LoRaWAN going strong in connected buildings from simplicity and cost aspects

LoRaWAN, a big name in IoT wireless connectivity, is gaining a greater presence in smart homes and buildings.

LoRaWAN open standard is a type of Low Power Wide Area Network (LPWAN) protocol designed to wirelessly connect battery-operated devices to the Internet. With the long range characteristic, LoRaWAN fulfills key IoT requirement, such as bi-directional communication, end-to-end security, mobility, and localization services, regardless of regional or global networks.

Ryan Hickey, LoRaWAN Ambassador & COO of Eleven-x

“LoRa Alliance is backing the standard LoRaWAN with over 500 companies, including big names like Google, IBM, Cisco, and more,” said Ryan Hickey, LoRaWAN Ambassador and COO of Eleven-x, an IoT solution provider and a member of LoRa Alliance. “We are working toward the same goal offering this open ecosystem to allow all the device manufacturers, networking equipment makers, and software developers to develop technologies that can interoperate with each other, as they all adopt the common standard,” he said. LoRaWAN Specialties Overcome Environmental Conditions

According to Hickey, LoRaWAN has the great advantage of a 5- to 10-kilometer transmission range, which overcomes outdoor environment for wider network areas. The technology also focuses on the low data rate applications, meaning it’s suitable for devices that only transmit smaller amount of data in a relatively infrequent intensity. Examples are sensing solutions and metering facilities.

Low data rate also enables a longer battery life. This directly lowers the maintenance cost, making the installation and management economical. In addition, the transmission in buildings or wider area requires no extra access points and is not limited to Internet connection, further emphasize the low-cost benefit for IoT industries.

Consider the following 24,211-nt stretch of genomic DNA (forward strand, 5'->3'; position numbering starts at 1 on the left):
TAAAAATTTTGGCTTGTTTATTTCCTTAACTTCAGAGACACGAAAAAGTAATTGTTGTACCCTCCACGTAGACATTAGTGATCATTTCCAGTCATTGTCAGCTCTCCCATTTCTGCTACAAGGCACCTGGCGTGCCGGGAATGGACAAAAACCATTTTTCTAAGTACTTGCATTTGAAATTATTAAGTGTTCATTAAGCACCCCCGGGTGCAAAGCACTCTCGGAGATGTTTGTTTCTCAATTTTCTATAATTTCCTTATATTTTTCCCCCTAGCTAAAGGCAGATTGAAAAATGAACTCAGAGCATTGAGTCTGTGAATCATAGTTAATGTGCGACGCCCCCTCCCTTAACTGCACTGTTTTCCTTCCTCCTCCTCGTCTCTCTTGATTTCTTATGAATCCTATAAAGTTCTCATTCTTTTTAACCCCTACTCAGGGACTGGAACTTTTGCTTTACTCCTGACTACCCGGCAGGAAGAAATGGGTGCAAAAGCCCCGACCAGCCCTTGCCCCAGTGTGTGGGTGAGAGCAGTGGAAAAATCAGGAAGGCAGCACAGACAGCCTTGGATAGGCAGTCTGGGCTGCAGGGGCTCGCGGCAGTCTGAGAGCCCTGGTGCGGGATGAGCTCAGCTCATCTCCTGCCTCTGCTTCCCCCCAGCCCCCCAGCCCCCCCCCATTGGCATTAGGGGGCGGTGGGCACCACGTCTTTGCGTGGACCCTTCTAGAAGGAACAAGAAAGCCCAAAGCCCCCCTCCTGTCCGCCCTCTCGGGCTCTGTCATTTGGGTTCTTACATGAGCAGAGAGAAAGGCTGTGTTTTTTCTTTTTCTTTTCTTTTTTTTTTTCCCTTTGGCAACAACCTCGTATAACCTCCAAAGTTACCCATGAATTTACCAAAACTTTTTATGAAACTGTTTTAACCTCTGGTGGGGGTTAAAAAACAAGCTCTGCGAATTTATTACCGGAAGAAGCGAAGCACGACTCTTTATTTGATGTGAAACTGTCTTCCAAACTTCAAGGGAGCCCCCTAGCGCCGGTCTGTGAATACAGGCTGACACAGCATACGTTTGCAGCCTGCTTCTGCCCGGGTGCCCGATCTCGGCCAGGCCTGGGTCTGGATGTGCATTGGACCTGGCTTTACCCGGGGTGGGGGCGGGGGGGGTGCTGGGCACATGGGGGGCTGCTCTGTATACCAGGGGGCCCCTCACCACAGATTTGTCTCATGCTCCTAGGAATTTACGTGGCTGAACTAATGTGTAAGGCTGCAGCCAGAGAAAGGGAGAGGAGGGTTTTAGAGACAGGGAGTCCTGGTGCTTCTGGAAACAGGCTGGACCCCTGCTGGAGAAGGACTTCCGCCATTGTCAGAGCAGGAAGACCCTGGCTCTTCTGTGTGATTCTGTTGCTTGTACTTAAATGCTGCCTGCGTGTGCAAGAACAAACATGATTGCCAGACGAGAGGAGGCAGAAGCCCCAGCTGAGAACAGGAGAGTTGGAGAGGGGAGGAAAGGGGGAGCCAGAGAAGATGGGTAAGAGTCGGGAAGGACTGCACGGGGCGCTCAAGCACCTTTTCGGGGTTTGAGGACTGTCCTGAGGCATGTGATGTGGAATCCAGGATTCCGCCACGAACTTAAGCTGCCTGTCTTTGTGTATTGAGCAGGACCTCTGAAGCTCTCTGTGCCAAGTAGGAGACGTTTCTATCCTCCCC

To clarify, LoRa is the physical layer to create the long-range communication, and LoRaWAN is the open networking layer that delivers bi-directional communication, mobility, as well as localization services. “Following the same open standard, all the LoRaWAN-compliant devices and networking software are able to interoperate in the ecosystem,” added Hickey.

While the specification defines the technical implementation, it does not strictly define any type of deployment, therefore offers the industry players the freedom to innovate the LoRaWAN usage based on individual demands. Day after day, the technology is differentiated into either shared or private systems designed for enterprise use or end-users.

LoRaWAN Sensors Are the Early Indicators of Smart Building Environments

A growing number of industry players are looking into the opportunity to apply LoRaWAN into smart buildings and homes. For commercial buildings, there’s a large desire for the efficient operation and management. As for the residential homes, the simple installation, maintenance and monitoring features are appealing.

Sensors and gateways are the most common devices using LoRaWAN technology. According to Hickey, there are three types of LoRaWAN devices, and the Class A is the most common. With preset time frame or schedule, Class A devices only wake up on the certain times and send sensing data to the gateway, therefore consuming least power. Those long-lifetime battery powered sensors are within this type. On the other hand, the Class C devices are always listening to commands and are plugged to power. They can work as emergency alerts or automation controls with the lowest latency on downlink.